Target knife throwing, the sport/game seen at your local renaissance festival or what have you, is lumped together with the throwing of tomahawks, shurikens and even axes at targets. All of these items tumble vertically on their way to the target and are all thrown in an overhand gesture. This gets to be an art as you must mentally calculate how many times the knife must tumble to land blade first and adjust your throwing distance accordingly. The fast and loose formula is that the object will complete one full rotation about every six feet. Therefore, you need to be six, twelve, eighteen, or if you are a real badass, twenty four feet from your target.

This makes this type of throwing all but useless in a combat situation, where people don't stand still long enough for you to hit them with a thrown item, and certainly not long enough to gauge how many tumbles away he is, especially while he's charging at you. The best way to throw a knife, if the situation actually calls for it, is so that it travels blade-first, without spinning, like a dart. This is how the Spetznaz, the Soviet Special forces, learned to throw knives.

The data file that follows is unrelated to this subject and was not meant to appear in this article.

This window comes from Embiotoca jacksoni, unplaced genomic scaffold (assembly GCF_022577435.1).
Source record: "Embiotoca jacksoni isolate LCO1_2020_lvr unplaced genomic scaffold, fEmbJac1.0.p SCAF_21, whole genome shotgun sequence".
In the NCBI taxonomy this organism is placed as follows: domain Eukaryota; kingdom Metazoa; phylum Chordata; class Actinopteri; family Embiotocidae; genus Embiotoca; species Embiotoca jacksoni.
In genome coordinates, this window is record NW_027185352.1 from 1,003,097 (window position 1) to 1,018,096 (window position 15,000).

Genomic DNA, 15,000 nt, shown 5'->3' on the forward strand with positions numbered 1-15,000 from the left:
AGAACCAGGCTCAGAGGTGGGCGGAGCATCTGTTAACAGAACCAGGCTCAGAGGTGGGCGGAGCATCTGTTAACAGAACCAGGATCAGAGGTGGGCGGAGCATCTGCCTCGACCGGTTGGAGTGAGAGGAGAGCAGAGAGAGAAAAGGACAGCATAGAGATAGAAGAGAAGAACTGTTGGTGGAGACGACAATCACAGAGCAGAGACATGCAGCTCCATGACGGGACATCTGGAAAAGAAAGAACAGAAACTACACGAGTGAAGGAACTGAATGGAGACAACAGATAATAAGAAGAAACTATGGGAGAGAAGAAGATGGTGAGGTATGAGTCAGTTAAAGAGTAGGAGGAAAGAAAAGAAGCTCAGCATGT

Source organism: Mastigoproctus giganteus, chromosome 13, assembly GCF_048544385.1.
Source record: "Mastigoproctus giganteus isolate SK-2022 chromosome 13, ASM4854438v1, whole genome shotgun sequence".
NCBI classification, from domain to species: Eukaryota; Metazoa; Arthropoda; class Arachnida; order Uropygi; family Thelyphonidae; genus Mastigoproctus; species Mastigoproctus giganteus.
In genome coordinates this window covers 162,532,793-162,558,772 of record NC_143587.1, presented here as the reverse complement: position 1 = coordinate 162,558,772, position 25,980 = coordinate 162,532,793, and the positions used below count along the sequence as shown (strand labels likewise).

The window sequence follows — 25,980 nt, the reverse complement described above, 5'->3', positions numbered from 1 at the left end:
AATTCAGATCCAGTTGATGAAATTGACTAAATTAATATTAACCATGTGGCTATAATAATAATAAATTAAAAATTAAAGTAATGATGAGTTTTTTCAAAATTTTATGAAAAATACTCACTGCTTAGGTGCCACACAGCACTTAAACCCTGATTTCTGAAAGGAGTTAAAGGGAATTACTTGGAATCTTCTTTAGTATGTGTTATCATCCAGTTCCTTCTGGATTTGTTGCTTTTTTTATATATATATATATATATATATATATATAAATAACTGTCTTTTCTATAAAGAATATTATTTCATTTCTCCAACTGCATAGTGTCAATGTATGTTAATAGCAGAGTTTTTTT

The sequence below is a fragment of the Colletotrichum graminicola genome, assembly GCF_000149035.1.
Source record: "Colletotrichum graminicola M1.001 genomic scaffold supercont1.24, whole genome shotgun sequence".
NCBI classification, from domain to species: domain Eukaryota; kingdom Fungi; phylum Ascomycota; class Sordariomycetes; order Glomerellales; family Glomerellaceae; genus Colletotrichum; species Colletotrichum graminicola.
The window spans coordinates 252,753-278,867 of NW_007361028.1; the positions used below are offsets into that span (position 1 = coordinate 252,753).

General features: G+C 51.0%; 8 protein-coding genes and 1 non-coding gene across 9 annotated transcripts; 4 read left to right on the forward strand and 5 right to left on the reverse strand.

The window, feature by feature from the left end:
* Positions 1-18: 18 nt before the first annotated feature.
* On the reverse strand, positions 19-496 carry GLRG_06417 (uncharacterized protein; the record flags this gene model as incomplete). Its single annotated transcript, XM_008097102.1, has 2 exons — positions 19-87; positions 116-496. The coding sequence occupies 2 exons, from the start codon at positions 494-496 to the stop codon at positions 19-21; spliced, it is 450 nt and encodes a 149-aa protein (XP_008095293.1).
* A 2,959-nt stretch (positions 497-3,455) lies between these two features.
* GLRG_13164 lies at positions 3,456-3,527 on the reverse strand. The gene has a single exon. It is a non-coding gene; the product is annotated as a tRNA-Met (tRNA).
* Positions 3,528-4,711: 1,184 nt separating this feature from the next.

This can be done with an overhand throw or an underhand throw. I think underhanded is easier to start with, and it can generate just as much power as the overhand throw. The trick is in how you hold the knife; don't grip it but cradle it, like a tube the knife rests inside. With one smooth, and fast but not snappy, motion, you raise your whole arm out in front of you, but let the knife go at the apex of the movement. It should 'slip' right out of your hand and land tip first. Once you get the grip you can try overhand, and adding power.

Note that this is harder, but not impossible, with knives that have pommels or highly ergonomic grips. Those just require more technique in the release, but generally it is easier with a plain-jane handle with no pommel. The Ka-Bar is a good example, or the wooden handled paring knife in your kitchen sink.

As for the situations which would actually warrant you parting with your blade, rather than simply closing with the target, there are only two major reasons: either the target is within reach of a friendly and you cannot close in time to protect them, or to prevent the target from escaping. If you are in such a situation, aim for exposed flesh around the head or neck. Chances are that the blade won't penetrate too deeply so you have to make it count. *Note: I only endorse lethal force in terrorist or serial killer type situations where lives are imminently endangered. So however remote the chances of you finding yourself squared off with just a knife against a serial killer or terrorist, for what it's worth, I hope this info helps.